What is a tort?

17.17   Immunity from liability in tort is perhaps the most concerning type of executive immunity from civil liability, given its effect on people’s fundamental rights. A tort is a legal wrong which one person or entity (the tortfeasor) commits against another person or entity and for which the usual remedy is an award of damages. Many torts protect fundamental liberties, such as personal liberty, and fundamental rights, such as property rights, and provide protection from interferences by other people or entities and by the Crown. In short, torts protect people from wrongful conduct by others and give claimants a right to sue for compensation or possibly an injunction to restrain the conduct. Like criminal laws, laws creating torts also have a normative or regulatory effect on conduct in society:

When the legislature or courts make conduct a tort they mean, by stamping it as wrongful, to forbid or discourage it or, at a minimum, to warn those who indulge in it of the liability they may incur.[29]

17.18   A statute authorising conduct that would otherwise be a tort may therefore reduce the legal protection of people from interferences with their rights and freedoms.

17.19   Torts are generally created by the common law,[30] although there are statutory wrongs which are analogous to torts.[31] In addition, many statutes extend[32] or limit[33] tort remedies, while statutory duties and powers may form the basis of duties or liability in tort, either in the common law tort of breach of statutory duty[34] or the common law tort of negligence.[35] Many common law torts have a long history, some dating as far back as the 13th century,[36] although others were created more recently.[37]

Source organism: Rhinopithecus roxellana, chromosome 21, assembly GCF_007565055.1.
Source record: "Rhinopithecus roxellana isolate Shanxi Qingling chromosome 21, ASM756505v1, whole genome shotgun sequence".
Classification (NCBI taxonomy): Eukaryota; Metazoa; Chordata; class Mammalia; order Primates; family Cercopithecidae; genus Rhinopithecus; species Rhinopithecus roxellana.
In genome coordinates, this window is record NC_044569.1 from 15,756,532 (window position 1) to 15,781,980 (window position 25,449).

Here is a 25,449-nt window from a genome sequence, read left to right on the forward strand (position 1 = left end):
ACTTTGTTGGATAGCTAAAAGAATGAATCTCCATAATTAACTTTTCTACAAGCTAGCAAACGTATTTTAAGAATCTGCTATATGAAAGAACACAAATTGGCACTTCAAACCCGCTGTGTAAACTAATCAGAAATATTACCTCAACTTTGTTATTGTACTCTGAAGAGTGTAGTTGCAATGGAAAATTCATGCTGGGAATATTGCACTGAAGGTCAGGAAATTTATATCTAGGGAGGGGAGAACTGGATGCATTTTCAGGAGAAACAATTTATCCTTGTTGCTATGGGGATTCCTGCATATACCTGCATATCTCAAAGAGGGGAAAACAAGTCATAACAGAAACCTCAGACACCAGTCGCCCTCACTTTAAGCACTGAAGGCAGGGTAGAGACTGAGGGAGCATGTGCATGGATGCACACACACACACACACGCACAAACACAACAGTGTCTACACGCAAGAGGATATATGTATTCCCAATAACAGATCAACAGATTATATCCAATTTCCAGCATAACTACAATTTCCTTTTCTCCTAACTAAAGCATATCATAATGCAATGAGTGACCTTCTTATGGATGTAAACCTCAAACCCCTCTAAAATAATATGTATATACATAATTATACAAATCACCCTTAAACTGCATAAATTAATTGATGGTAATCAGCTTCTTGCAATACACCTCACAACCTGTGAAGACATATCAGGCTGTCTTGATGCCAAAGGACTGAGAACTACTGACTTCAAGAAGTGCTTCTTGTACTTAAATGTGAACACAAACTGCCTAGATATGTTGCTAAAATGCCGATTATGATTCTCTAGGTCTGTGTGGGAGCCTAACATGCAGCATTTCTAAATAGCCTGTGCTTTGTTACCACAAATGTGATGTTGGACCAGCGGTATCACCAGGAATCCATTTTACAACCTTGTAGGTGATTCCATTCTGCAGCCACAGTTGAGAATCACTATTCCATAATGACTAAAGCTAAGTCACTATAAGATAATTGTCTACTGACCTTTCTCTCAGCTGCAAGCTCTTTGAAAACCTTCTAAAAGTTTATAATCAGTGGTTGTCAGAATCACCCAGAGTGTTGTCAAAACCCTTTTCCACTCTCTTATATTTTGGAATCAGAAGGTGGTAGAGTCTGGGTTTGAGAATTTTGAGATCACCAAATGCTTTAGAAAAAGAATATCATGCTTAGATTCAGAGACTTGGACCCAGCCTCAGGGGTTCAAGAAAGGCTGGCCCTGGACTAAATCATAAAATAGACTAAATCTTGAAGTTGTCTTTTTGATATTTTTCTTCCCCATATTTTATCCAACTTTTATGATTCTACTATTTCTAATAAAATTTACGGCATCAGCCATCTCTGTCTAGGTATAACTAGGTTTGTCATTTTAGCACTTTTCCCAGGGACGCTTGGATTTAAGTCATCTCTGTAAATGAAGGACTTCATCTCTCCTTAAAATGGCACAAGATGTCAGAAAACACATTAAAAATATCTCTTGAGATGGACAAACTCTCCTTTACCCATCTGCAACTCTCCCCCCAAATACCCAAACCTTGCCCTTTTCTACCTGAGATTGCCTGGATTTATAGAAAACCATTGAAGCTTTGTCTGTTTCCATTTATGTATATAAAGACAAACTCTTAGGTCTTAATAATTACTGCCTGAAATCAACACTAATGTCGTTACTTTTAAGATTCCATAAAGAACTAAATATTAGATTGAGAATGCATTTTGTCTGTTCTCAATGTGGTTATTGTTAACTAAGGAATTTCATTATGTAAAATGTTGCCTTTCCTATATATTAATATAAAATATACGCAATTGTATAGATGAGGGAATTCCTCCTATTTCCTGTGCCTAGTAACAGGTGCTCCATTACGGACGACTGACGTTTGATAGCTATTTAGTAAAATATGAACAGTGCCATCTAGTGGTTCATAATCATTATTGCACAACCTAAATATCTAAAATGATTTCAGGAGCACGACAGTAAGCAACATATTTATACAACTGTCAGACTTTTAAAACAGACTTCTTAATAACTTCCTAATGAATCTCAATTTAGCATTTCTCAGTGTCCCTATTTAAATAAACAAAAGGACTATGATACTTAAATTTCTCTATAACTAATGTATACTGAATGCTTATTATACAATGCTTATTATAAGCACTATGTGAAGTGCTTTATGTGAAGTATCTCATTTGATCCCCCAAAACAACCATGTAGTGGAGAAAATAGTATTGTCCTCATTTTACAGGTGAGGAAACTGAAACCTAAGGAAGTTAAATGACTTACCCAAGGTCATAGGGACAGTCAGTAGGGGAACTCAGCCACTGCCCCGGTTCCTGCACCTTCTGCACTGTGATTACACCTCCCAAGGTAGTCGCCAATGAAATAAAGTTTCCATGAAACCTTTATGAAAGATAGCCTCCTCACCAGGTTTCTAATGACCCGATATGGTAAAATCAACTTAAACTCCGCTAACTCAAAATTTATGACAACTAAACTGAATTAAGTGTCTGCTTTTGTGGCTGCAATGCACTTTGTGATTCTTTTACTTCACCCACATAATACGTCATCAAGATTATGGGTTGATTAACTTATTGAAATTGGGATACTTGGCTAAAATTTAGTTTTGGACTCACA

17.20   Although a tort may also amount to a crime, claims in tort are civil claims generally brought by people seeking compensation from the tortfeasor for injury or loss. Torts may be committed by individuals, corporate entities or public authorities, including government departments or agencies. Tort liability includes both personal liability and vicarious liability (for torts committed by employees or agents).

17.21   Torts include assault, battery, false imprisonment, trespass to land or goods, conversion of goods, private and public nuisance, intimidation, deceit, and the very expansive tort of negligence. Negligence occurs in many different social contexts, including on the roads, in the workplace, or through negligent medical care or professional services. The common law tort of defamation has long protected personal reputation from untruthful attacks.[38]

17.22   While not all consequences of tortious conduct result in an award of damages, generally people have a right to legal redress if they can prove, on the balance of probabilities, that they have been the victim of a tort. In some cases, the affected person may seek an injunction from the courts to prevent the tort happening or continuing.[39]